• Amending disclosure. Under the proposed rules, if a party wants to amend its preliminary disclosures, it can only do so by leave of court and must make a timely showing of good cause.  For example, the patent holder must lay out in its contentions how a device infringes just 21 days after the initial scheduling conference.  In other words, these contentions are still preliminary.  During the course of discovery, the patentee will receive more information and build its case accordingly.  In order for a party to supplement its contentions, it will need to move the court.  This rule is highly unusual, as parties can typically amend freely up to a certain point in the case, such as fourteen days after a Markman order issues or after fact discovery closes.  Here, the proposed rule does not allow for a period of time for a party to make legitimate amendments without going to the court every time, which could slow down the discovery process.  The court, however, has provided some indication of when it believes amendments are appropriate, including if the party does not succeed on its claim construction position and the discovery of new information that otherwise could not have been reasonably identified or located earlier.
  • Crackdown on witnesses. The court has made it clear that Markman hearings will include attorney argument only, unless ordered by the court.  Under the old rule, parties could indicate if they wished to call witnesses, including experts.  This is another example of the bench streamlining the processes for patent litigation by cutting back extraneous fat.  Expert witness testimony, however, may be incorporated into the attorneys’ arguments as the new rules provide the parties with the opportunity to depose expert witnesses who provide declarations in support of opening claim construction briefs.
  • Fact and Expert Discovery. In an effort to keep discovery on track, the new rules require that fact discovery closes at the later of fifteen months after the initial scheduling conference or sixty days after entry of the court’s claim construction ruling.  Expert discovery closes at the later of eighteen months after the initial scheduling conference or ninety days after entry of the court’s claim construction ruling.
  • Relying on counsel as defense. The new proposed rules include a section related to the advice of counsel defense to willful infringement. This new set of mechanisms spells out what a party needs to disclose and when to disclose it.  While typical in other jurisdictions, these disclosure rules are brand new to the District of Massachusetts.  If a party fails to adhere to the schedule for disclosing this type of information, they will be precluded from relying on advice of counsel later on.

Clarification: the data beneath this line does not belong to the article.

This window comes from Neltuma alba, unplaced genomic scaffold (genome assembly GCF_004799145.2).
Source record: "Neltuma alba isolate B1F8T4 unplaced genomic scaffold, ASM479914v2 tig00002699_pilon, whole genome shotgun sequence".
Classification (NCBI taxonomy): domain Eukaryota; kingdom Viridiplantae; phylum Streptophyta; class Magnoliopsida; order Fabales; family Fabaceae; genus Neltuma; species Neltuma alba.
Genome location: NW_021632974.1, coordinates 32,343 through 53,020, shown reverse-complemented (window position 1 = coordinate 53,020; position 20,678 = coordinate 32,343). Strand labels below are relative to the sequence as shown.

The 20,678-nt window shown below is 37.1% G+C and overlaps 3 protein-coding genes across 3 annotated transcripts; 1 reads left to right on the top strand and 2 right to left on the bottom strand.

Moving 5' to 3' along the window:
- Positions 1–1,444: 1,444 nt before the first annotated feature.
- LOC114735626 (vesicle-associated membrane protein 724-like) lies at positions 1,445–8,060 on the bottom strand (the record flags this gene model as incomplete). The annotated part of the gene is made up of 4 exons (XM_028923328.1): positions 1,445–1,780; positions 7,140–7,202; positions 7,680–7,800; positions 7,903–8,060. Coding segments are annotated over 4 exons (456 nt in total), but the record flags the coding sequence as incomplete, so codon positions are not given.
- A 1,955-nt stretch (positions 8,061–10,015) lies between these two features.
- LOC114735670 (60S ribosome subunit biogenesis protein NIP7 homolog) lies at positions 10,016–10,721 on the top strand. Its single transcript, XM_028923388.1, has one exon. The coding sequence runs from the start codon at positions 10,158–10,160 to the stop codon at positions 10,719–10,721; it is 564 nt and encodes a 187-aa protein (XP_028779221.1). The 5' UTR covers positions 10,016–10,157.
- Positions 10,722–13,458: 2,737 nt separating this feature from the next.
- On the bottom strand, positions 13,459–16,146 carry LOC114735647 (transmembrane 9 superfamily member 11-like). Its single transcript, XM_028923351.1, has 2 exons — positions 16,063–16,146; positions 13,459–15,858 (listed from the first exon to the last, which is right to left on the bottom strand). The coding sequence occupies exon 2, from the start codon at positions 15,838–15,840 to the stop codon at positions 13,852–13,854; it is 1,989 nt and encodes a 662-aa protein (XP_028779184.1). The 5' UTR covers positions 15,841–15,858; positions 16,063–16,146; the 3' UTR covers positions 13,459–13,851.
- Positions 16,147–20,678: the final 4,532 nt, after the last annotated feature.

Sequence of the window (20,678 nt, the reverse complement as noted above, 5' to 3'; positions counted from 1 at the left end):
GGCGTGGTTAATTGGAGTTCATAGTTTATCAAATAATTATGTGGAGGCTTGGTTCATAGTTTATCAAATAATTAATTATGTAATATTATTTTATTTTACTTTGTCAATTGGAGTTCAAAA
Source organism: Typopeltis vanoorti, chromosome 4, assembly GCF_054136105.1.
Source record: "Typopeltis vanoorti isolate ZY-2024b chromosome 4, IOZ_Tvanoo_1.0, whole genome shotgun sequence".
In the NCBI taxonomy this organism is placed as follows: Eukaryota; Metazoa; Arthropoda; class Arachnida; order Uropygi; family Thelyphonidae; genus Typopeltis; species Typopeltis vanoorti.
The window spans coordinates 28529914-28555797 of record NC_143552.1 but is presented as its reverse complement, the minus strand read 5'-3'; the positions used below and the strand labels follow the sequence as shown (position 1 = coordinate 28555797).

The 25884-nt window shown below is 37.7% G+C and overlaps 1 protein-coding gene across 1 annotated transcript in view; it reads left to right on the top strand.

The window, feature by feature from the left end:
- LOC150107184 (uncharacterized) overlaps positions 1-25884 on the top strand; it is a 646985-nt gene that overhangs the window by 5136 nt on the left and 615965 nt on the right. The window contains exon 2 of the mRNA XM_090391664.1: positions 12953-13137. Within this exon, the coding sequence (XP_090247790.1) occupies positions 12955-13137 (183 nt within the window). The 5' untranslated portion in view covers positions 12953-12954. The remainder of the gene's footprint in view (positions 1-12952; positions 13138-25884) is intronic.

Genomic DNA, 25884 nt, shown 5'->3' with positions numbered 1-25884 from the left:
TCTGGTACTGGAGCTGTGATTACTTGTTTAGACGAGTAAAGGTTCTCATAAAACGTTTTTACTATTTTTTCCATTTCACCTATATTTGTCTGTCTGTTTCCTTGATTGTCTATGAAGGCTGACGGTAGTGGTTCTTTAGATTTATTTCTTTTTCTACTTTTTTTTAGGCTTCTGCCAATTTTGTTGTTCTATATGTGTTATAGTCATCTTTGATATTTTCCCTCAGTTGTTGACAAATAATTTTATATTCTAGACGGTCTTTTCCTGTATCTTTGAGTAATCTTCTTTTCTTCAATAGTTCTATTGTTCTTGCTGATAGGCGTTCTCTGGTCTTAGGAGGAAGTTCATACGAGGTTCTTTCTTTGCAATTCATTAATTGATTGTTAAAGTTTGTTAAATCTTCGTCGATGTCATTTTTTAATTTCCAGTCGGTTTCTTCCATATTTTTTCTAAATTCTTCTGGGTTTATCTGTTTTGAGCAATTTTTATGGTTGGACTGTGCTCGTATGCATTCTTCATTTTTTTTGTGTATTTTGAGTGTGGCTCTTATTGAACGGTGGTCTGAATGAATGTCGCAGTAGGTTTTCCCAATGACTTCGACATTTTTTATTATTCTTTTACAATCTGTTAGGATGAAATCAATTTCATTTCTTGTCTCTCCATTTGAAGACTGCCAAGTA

In a post-TC Heartland era, litigants may have fewer choices as to where to fight their legal patent battles.  They do, however, still have choices.  It remains to be seen whether new Local Rule 16.6 will be the magnet the bench hopes it will to draw more cases here to Massachusetts.  In all events, you can find new L.R. 16.6 on the Court’s website here.

The Author

Heather Repicky

Heather Repicky is a partner in the Litigation Department of Nutter McClennen & Fish and a member of the firm’s IP Litigation practice group. She focuses her practice on civil litigation, with an emphasis on IP and complex commercial matters. Heather represents clients in all stages of the litigation lifecycle—pre-trial, trial, and appeal—in both state and federal courts. Heather has a depth of knowledge on patent, trademark, copyright, and trade secret issues facing companies both large and small. This knowledge, combined with her strategic thinking, garners positive results for clients.

For more information or to contact Heather, please visit her Firm Profile Page.

Heather Repicky

Alison Casey is an associate in Nutter McClennen & Fish’s Litigation Department and works with clients primarily on civil litigation, with an emphasis on intellectual property, employment, and commercial law matters. Clients rely on Alison’s experience with all stages of litigation in both state and federal courts, including drafting dispositive motions, managing discovery, advocating at hearings and trials, and preparing appeals. Out-of-state companies benefit from Alison’s frequent practice in the District of Massachusetts, which allows her to offer a specialized local perspective on cases litigated in the Commonwealth.

For more information or to contact Alison, please visit her Firm Profile Page.

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There are currently 1 Comment comments. Join the discussion.

  1. Michael J. Feigin, Esq. http://PatentLawNY.com June 11, 2018 11:18 am

    Hi,

    With the recent Supreme Court decision requiring suing corporations where they reside (Hertz Corp. v. Friend) it seems not to matter as much. You can’t sue a company in MA unless it’s based there. It seems the streamlining was thought of before the court case was decided … no?